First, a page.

AF_INET socket (for a TCP connection), then later
close() it, next time I run my program, I may have issues, since despite the
close(), the kernel can still have the resources associated with the open socket.
I am not very clear on this issue with the Unix Domain Sockets, though.
So far I have seen
I need a unique path to use it with
bind(). The path must not exist at the time
bind()is called, and the file will be created by
bind(). (However, it may or may not be visible in the filesystem. The file will not appear in the filesystem, if the path starts with the special char
If the file is not
unlink()-ed, even after close, the kernel keeps the associated resources, and the socket is fully functional.
unlink() alone can make a Unix Domain Socket disappear, will both of them do the trick reliably / trigger the kernel to give up all the resources associated with the socket?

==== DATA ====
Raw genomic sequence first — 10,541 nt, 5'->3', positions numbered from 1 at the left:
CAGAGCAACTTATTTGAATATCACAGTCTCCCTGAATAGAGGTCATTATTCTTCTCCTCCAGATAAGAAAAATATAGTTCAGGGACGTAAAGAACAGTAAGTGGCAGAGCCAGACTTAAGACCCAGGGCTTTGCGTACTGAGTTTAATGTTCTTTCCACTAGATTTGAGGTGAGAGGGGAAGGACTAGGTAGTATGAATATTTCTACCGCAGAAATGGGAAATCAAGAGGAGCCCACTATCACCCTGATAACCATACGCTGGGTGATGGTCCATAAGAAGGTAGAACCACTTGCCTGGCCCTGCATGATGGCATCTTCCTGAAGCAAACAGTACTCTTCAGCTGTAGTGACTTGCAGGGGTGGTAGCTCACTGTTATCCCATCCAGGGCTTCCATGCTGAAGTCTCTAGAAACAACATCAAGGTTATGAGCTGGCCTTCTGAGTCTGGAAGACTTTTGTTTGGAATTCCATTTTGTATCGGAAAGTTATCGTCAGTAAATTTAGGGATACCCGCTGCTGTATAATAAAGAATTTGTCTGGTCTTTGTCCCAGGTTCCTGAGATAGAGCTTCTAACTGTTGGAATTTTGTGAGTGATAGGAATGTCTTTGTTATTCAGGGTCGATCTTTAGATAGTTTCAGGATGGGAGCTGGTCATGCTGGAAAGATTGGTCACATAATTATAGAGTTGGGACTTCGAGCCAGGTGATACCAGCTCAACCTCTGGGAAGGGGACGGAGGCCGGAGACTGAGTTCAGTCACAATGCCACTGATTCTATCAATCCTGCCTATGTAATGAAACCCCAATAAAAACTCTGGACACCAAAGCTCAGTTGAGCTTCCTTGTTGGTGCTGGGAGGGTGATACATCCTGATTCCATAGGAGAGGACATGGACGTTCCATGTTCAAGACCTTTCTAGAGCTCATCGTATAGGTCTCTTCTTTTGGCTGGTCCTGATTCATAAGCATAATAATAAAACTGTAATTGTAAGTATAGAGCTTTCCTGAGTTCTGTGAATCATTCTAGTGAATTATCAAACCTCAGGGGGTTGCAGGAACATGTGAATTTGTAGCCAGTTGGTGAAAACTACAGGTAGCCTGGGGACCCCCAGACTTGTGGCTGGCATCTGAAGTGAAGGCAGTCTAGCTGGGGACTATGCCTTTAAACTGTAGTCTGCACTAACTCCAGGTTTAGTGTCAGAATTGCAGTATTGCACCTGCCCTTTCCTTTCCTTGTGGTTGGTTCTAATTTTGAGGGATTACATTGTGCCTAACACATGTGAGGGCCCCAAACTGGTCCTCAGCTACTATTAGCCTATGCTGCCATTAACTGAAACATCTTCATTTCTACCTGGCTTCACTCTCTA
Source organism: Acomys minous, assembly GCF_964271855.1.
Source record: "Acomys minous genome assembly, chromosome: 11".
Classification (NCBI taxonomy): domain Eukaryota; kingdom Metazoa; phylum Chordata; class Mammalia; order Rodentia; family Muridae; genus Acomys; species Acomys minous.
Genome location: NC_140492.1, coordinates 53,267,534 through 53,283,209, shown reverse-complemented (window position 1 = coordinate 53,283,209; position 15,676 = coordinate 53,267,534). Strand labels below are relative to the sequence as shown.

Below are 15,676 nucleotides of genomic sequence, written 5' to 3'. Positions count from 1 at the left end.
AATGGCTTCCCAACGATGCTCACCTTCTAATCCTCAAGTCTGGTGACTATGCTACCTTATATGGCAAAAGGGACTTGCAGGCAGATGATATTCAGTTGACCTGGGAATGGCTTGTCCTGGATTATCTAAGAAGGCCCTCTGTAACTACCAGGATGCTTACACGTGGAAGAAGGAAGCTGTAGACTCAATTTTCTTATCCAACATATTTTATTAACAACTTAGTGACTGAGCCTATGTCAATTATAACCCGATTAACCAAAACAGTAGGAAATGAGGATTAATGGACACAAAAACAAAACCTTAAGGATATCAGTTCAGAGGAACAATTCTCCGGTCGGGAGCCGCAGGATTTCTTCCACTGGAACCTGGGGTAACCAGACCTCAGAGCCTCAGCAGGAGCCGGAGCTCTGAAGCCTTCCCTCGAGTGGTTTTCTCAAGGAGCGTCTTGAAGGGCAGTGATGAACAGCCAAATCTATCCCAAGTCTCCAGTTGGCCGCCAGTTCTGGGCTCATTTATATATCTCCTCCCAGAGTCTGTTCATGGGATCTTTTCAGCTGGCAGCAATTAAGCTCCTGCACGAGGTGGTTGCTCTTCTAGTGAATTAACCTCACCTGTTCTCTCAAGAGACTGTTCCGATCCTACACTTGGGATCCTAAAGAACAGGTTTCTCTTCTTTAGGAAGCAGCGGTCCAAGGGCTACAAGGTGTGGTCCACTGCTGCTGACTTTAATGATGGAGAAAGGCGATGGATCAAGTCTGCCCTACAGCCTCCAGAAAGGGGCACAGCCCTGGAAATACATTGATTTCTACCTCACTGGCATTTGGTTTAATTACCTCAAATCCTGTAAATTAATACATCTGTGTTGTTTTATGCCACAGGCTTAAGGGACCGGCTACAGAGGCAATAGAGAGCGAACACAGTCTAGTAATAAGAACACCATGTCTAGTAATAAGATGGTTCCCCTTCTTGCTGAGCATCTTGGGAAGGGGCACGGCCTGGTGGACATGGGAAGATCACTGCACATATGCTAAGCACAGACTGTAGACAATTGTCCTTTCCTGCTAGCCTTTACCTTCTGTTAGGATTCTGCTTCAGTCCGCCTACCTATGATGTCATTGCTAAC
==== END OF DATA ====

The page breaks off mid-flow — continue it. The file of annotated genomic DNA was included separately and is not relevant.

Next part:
Is it possible that I will ever run into a
reuseaddr error, if both
unlink() were called?
EDIT (after the comments and answer):
So, a binded AF_LOCAL socket looks something like this:
unix_domain_socket_inode -> binded to a socket -> associated with a file (path)
unix_domain_socket_inode will live as long as:
- something keeps it open (the socket is not closed), or
- it has the associated path
If only 1. is true, we have an open socket and an inode, and everything works.
If only 2. is true, since the inode has a path associated with it, the kernel cannot clean it up, but it does not work either, because it lacks the socket resources that handle incoming connections. It won't even be a normal file, just a dead husk of the past glory of a busy, working socket.
In case of the AF_INET connection, the address reuse issue was a design choice for better usability.
In case of the AF_LOCAL, the leftover file is an artifact from previous design choices, which prevent the kernel itself from automatically cleaning up the file it created in 1 go, when
close() is called. There is no hidden mechanism associated, because of which the kernel would want to keep this resource after a
close() is called.